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JLI and LYA team up to offer Jewish business ethics course

January 23, 2012
GREATER SPRINGFIELD — The Rohr Jewish Learning Institute (JLI) and Lubavitcher Yeshiva Academy (LYA) will present the new course Money Matters: Jewish Business Ethics. Money Matters will present Judaism’s approach to practical economic dilemmas and monetary quandaries that people face daily in both their personal and professional lives.
Money Matters will be offered at LYA, 1148 Converse St., Longmeadow, for six Wednesdays, beginning Jan. 25 from 7:30 to 9 p.m. Fee for the course, which includes a student textbook, is $100 with a couple’s discount of $70.
Money Matters will also be offered at the law offices of James Smith, 1331 Main St., Springfield, for six consecutive Thursdays beginning Jan. 26 from 12:45 to 1:45 p.m.
“The recent failures in the financial industry have drastically changed the way we think about business,” Rabbi Wolff, the local JLI instructor said. “At JLI, we deeply believe that business should be a force for good, and that’s why we’re presenting students with timeless Talmudic insights into real-world ethical dilemmas.”
Spanning a wide range of intriguing subjects, Money Matters discusses the personal ethics of bankruptcy and freeloading asking questions such as: After purchasing a ticket for a ball game, can you move to an unoccupied, higher-priced seat? If you ever have the money are you morally obliged to repay discharged debt? Questions regarding topics in social ethics such as living wages, insider trading, CEO compensation, and collective bargaining are also addressed.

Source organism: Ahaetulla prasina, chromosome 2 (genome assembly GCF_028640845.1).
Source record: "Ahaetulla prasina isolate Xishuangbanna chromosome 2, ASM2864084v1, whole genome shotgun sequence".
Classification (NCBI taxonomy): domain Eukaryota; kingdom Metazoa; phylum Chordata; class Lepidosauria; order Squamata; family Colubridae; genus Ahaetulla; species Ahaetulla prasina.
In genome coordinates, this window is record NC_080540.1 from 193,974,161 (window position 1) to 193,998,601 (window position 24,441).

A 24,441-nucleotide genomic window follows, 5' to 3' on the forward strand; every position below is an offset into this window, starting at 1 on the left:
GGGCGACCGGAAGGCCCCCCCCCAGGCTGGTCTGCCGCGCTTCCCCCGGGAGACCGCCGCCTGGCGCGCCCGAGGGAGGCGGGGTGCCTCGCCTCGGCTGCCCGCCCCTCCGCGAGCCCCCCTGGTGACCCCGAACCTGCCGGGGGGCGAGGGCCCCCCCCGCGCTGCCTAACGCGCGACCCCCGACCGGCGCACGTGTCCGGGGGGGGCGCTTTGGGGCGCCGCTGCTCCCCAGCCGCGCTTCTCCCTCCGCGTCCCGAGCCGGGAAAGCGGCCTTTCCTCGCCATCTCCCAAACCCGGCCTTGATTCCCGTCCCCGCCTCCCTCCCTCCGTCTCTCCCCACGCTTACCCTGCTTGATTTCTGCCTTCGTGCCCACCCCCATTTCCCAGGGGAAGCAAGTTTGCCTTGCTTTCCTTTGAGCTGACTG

“Markets need morals, and morals are not made by markets. They are made by schools, the media, custom, tradition, religious leaders, moral role models and the influence of people,” British Chief Rabbi Lord Sacks said. “Jewish ethics has a long past and a massive resource of wisdom. That is why courses such as JLI’s Money Matters: Jewish Business Ethics are so important.”
Like all JLI programs, Money Matters is designed to appeal to people at all levels of Jewish knowledge, including those without any prior experience or background in Jewish learning. All JLI courses are open to the public, and attendees need not be affiliated with a particular synagogue, temple, or other house of worship.
Interested students may call 348-4978 or visit www.myJLI.com for registration and other course-related information.
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